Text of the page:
Manufacturers often include a recommended tank size for their products. Nevertheless, it’s not a hard-and-fast rule. Many things can affect what you need, including plants, the number of fish, and species. Figure on 0.033 L/min per gallon of water in your aquarium (2 in3/min) for an unplanted tank. One at 0.0264 L/min (1.6 in3/min) is best for them, with  0.0413 L/min (2.5 in3/min) for saltwater.

If you want your fish to breathe properly but you’re unsure of exactly how to create the best aeration setup in your aquarium, you should check out our best-selling book, The Truth About Goldfish, on Amazon. It covers everything about tank setup and maintenance for all types of goldfish housing!

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4. Add Décor.

Airstones work well because they’re small enough to hide while still providing an aesthetic element to your aquarium. However, you can also accomplish the same thing with air-powered tank décor. You can get a kitschy treasure chest with a skeleton or any other fun item to create a theme for your aquarium while benefiting the fish in the process.

pirate aquarium theme
Image Credit: Oleg Kopyov, Shutterstock

5. Kick It Up a Notch With a Submersible Powerhead.

If you have a larger aquarium (more than 20 gallons), using a submersible powerhead is the way to go. It will provide greater airflow and create circulation in your tank. Products vary whether you can use them with an under-gravel filter or just as a wavemaker.

6. Get the Right Powerhead for Your Tank.

The correct output for an unplanted tank is 5 gallons per hour (GPH) for every gallon of water. You’re looking at 145 GPH for a 29-gallon aquarium. That figure allows for a complete water turnover rate five times an hour. Use 4 GPH as a guide for planted tanks to avoid uprooting them. Saltwater aquariums need a greater GPH of 6.5.

Aquarium oxygen pump
Image Credit: photosthai, Shutterstock

7. Adjust the Airflow for Optimal Surface Agitation.

Many powerheads are adjustable. You can control the airflow and its direction. We suggest observing the conditions in your tank and tweaking the output as necessary. If you have a larger tank of 55 gallons or more, you should plan on getting two powerheads positioned at either end of the tank or in the middle pointing in opposite directions.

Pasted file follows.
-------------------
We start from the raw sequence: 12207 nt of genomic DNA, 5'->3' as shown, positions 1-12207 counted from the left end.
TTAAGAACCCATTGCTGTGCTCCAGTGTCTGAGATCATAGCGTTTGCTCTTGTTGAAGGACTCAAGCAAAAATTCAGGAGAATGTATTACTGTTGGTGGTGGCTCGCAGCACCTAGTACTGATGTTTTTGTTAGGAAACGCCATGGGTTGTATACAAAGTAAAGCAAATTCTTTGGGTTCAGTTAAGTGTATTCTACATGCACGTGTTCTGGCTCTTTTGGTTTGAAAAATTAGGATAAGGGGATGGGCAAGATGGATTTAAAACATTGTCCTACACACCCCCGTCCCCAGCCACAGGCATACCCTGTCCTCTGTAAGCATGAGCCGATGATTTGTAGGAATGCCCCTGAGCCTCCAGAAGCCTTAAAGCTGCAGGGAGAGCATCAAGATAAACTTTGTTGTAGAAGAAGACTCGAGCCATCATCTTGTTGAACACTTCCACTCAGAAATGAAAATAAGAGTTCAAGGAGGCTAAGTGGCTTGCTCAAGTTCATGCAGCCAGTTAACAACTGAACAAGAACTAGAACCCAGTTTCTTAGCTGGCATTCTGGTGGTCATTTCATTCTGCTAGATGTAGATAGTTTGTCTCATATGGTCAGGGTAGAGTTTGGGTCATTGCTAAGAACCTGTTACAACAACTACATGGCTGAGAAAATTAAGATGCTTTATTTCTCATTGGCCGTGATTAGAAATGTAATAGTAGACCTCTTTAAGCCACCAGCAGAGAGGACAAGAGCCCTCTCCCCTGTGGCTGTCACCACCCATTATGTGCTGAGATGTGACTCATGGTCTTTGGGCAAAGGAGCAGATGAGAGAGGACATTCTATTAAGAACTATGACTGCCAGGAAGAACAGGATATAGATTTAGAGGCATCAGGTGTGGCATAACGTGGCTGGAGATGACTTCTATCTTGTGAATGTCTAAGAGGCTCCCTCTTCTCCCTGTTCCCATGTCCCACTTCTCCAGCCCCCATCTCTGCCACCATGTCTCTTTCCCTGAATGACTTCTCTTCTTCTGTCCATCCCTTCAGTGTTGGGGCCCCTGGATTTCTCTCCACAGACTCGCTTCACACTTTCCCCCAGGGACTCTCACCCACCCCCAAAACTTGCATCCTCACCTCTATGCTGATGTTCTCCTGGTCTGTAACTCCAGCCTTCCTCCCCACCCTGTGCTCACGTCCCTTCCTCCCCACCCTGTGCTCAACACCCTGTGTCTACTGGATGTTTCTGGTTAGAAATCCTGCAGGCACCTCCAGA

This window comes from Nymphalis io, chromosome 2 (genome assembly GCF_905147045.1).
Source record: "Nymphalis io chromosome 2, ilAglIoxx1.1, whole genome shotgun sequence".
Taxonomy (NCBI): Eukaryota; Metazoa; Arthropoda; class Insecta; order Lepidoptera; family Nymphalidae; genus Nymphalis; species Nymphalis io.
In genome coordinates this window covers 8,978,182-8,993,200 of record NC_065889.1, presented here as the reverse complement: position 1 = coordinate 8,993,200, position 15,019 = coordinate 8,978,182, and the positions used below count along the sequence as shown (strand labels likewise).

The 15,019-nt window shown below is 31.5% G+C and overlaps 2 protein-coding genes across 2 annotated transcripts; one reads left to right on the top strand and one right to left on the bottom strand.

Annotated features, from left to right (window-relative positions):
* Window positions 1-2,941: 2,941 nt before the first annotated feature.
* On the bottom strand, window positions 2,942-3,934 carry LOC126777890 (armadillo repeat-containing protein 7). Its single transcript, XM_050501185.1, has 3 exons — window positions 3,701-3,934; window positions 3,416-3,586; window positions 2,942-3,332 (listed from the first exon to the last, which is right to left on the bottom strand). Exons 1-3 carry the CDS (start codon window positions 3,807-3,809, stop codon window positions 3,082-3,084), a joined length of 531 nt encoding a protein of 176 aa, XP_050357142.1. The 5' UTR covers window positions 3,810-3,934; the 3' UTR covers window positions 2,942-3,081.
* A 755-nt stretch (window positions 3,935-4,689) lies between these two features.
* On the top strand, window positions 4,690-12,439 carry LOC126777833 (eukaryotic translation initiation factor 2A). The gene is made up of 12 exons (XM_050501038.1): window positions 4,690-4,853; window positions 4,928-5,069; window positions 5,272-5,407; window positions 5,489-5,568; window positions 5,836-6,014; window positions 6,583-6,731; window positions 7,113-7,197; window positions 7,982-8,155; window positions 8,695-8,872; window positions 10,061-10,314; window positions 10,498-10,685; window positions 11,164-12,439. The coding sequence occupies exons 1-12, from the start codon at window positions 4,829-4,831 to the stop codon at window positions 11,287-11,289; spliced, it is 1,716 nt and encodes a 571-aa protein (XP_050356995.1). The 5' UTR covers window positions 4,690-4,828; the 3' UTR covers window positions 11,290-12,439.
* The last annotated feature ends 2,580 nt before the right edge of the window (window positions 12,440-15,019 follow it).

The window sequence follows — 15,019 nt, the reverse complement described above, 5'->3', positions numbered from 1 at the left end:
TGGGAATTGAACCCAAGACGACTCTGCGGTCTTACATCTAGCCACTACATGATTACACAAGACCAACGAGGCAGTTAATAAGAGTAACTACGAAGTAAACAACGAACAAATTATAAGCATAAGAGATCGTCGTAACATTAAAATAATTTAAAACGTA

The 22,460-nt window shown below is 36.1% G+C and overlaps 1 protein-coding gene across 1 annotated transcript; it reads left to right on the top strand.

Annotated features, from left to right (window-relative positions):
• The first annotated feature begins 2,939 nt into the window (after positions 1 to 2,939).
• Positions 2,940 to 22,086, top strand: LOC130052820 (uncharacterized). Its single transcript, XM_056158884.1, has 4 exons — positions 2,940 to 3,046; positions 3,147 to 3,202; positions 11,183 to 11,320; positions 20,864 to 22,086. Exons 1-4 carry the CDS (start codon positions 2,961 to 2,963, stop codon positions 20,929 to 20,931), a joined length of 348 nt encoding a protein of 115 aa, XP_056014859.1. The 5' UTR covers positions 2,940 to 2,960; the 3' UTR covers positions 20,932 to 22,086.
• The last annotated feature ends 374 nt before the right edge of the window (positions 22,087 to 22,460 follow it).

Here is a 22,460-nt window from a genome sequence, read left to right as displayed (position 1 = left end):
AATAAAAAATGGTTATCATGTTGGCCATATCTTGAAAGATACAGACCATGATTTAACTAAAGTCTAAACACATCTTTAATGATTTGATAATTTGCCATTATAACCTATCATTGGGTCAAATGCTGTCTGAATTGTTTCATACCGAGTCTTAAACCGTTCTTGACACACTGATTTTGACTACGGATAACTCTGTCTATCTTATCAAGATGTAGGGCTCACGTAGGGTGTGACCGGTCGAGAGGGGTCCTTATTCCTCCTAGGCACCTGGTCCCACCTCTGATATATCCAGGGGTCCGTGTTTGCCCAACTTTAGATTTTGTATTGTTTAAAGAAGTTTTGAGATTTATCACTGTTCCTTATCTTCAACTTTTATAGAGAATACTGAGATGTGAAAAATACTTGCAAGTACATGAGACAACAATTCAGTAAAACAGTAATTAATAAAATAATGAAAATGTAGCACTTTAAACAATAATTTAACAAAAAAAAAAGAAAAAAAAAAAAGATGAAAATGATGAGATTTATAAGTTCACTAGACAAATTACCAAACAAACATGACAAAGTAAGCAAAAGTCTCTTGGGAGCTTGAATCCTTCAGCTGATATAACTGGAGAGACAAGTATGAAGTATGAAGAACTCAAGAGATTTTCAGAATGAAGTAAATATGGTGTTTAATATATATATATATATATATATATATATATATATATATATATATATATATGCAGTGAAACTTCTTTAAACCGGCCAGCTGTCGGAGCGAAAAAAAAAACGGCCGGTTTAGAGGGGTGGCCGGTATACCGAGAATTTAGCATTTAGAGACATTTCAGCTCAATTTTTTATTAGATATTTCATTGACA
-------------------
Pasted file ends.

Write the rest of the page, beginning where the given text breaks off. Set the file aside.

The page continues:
8. Install a Power Filter.

A power filter is an effective way to create a biological filtration system with the medium and provide adequate surface agitation. The aforementioned GPH figures are appropriate for these products too. You can opt for a filter that hangs on the side of your tank, creating a waterfall effect. A canister filter sits inside your tank, providing excellent filtration. However, these are the most expensive.

Close up of a hand disassembling a fish tank waterfall filter to clean it
Image Credit: Ladanifer, Shutterstock

9. Replace Items as Necessary.

Every type of aeration system requires maintenance. Air stones get clogged after a while, impellers wear out in powerheads, and power filters will need replacement cartridges. These tasks are essential to ensure reliable airflow in your tank. It’s vital for both your fish and live plants.

10. Set Up a Water Testing Routine.

Aerating your aquarium will be for naught if you don’t monitor your tank’s water chemistry. An aquarium isn’t a static environment: It’s dynamic, responding to the ever-changing conditions within it. Test kits don’t have a long shelf life, so it’s best to get what you’ll need for a month or two. We suggest following the manufacturer’s recommendations for storage.

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Final Thoughts

Aerating your tank helps provide a healthier environment for your fish. It improves the gas exchange going on at the water surface — you can think of it as hands-off maintenance. The critical thing to remember is that an aquarium without aeration is on the fast track to losing fish and plants. Besides, a stream of bubbles or water flow creates a more pleasing setup that you can enjoy.

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Featured Image Credit: Pavel Kruglov, Shutterstock